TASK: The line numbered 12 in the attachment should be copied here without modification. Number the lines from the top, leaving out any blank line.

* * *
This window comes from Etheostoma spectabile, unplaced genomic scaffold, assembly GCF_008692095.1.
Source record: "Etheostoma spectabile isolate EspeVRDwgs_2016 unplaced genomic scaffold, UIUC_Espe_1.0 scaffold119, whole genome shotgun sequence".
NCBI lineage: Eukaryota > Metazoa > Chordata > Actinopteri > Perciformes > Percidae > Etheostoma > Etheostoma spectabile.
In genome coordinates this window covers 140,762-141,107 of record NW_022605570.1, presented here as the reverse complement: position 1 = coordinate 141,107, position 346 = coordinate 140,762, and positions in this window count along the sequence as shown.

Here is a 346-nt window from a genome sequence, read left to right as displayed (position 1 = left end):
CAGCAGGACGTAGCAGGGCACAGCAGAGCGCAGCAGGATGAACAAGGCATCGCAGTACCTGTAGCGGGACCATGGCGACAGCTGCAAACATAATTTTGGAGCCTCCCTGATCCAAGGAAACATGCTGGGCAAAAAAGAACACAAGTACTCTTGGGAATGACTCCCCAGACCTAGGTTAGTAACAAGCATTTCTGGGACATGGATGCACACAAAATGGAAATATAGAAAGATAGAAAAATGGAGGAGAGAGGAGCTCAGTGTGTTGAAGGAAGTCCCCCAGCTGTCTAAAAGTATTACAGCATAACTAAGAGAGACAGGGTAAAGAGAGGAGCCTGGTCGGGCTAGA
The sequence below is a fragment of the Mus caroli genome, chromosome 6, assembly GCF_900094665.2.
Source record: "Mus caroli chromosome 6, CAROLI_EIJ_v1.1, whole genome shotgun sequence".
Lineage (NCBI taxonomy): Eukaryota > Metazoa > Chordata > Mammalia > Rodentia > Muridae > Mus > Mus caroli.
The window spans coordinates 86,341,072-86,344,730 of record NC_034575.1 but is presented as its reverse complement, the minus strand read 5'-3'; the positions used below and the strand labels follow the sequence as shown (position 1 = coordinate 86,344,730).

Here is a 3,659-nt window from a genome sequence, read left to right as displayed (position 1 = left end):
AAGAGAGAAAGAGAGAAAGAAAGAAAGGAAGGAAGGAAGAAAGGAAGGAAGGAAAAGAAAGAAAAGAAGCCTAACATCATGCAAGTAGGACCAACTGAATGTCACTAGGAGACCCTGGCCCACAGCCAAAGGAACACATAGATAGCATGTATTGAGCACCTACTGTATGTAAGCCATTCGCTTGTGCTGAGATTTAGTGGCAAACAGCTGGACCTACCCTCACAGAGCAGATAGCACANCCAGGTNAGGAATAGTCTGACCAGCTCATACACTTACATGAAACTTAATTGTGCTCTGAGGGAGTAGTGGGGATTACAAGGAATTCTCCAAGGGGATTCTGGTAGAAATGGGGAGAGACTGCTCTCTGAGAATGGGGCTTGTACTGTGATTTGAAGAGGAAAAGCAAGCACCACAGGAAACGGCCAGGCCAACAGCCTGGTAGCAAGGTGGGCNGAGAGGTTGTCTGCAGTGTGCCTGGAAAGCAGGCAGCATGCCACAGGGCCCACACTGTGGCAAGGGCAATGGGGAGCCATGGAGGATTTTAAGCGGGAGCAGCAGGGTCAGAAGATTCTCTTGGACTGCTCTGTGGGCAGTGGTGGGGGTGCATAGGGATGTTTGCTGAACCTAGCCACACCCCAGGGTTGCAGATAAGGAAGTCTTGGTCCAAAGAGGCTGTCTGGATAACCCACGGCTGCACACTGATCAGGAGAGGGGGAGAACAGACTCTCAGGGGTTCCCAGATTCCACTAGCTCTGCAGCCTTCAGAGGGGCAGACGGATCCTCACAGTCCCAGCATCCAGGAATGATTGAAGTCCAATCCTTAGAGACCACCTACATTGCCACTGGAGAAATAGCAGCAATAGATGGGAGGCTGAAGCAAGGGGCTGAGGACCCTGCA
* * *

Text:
AAGAGAGAAAGAGAGAAAGAAAGAAAGGAAGGAAGGAAGAAAGGAAGGAAGGAAAAGAAAGAAAAGAAGCCTAACATCATGCAAGTAGGACCAACTGAATGTCACTAGGAGACCCTGGCCCACAGCCAAAGGAACACATAGATAGCATGTATTGAGCACCTACTGTATGTAAGCCATTCGCTTGTGCTGAGATTTAGTGGCAAACAGCTGGACCTACCCTCACAGAGCAGATAGCACANCCAGGTNAGGAATAGTCTGACCAGCTCATACACTTACATGAAACTTAATTGTGCTCTGAGGGAGTAGTGGGGATTACAAGGAATTCTCCAAGGGGATTCTGGTAGAAATGGGGAGAGACTGCTCTCTGAGAATGGGGCTTGTACTGTGATTTGAAGAGGAAAAGCAAGCACCACAGGAAACGGCCAGGCCAACAGCCTGGTAGCAAGGTGGGCNGAGAGGTTGTCTGCAGTGTGCCTGGAAAGCAGGCAGCATGCCACAGGGCCCACACTGTGGCAAGGGCAATGGGGAGCCATGGAGGATTTTAAGCGGGAGCAGCAGGGTCAGAAGATTCTCTTGGACTGCTCTGTGGGCAGTGGTGGGGGTGCATAGGGATGTTTGCTGAACCTAGCCACACCCCAGGGTTGCAGATAAGGAAGTCTTGGTCCAAAGAGGCTGTCTGGATAACCCACGGCTGCACACTGATCAGGAGAGGGGGAGAACAGACTCTCAGGGGTTCCCAGATTCCACTAGCTCTGCAGCCTTCAGAGGGGCAGACGGATCCTCACAGTCCCAGCATCCAGGAATGATTGAAGTCCAATCCTTAGAGACCACCTACATTGCCACTGGAGAAATAGCAGCAATAGATGGGAGGCTGAAGCAAGGGGCTGAGGACCCTGCA